The larvae of all mosquitoes live in still, non-flowing water. Some species live in permanent swamps and marshes, some in water contained in tree holes or other containers (tires, catch basins, etc.). Other species develop in areas that are only wet for a period of time (such as vernal pools). Mosquitoes have adapted to live in many types of water, fresh water, salt water, and even water polluted with garbage, and organic waste from humans and animals. Polluted water such as this will produce an amazing number of larvae compared to a similar amount of clean water. A few species such as Psorophora ciliata are predaceous, and will feed on aquatic insects, including other mosquito larvae.
The three body segments, head, thorax and abdomen are distinct. No other Diptera larvae share this characteristic. Mosquito larvae are dependent on still water to be able to use the surface tension on the top to attach their siphon tube and breath air. Because of this limitation, larvae are not found in moving streams and river, open lakes and seas. One notable exception to this rule is the larvae of Coquillettidia perturbans, which is able to attach itself to the roots and tubers of under water plants (typically cattails). They breathe air through the plants roots itself. Floodplains alongside many rivers provide an ideal site for breeding once the floodwaters subside.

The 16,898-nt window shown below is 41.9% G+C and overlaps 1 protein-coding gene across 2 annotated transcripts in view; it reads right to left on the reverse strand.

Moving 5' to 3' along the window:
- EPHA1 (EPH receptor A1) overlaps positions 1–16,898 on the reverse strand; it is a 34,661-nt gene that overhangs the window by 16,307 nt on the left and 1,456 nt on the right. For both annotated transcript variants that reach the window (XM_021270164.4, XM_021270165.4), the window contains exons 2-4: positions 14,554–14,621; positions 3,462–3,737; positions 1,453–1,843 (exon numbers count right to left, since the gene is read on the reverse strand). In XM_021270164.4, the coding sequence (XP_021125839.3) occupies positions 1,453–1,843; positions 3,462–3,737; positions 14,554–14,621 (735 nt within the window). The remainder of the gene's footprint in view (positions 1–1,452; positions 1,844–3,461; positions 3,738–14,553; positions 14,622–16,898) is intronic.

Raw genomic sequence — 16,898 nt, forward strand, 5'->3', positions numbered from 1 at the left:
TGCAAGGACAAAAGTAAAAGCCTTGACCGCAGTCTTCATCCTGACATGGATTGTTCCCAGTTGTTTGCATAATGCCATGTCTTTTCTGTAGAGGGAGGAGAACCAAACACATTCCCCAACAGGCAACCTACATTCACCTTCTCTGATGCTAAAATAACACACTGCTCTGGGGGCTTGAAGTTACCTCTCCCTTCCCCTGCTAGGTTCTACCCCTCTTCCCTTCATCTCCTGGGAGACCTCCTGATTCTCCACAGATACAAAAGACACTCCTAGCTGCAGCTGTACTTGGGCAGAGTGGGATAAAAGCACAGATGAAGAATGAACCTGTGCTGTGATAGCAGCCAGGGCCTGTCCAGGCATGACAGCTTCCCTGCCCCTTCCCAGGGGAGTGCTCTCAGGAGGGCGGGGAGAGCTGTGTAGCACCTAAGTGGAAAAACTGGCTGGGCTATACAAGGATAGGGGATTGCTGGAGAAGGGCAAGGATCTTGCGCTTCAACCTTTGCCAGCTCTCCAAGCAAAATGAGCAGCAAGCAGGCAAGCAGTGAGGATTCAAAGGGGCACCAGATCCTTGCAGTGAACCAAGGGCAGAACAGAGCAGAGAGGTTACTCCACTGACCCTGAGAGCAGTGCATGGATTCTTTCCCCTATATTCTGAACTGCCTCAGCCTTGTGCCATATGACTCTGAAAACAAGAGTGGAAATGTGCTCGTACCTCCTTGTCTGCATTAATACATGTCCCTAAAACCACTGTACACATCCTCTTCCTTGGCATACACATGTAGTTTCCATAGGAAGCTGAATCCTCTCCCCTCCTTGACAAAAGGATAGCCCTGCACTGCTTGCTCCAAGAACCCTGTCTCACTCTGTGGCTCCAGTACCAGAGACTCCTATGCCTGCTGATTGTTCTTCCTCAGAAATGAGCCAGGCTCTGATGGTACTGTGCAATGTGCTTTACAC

The larvae go through four different stages, called instars. At the end of each instar the larvae molts, or sheds it's skin. The fourth instar is the mature larvae, and the next stage is the pupae. This process requires a minimum of 4-10 days (in the summer) to as long as several months (in the spring). Most larvae have similar characteristic positions and movements, with the exception of the Anophelene larvae. The rate of development depends mainly on the availability of food and the temperature of the water. In the spring, larvae of Culex pipiensmay require 15 days to mature, but in the summer may only need 5 days. Larvae that overwinter, such as Cq. perturbans and C. melanura, may need several months to complete their life cycle.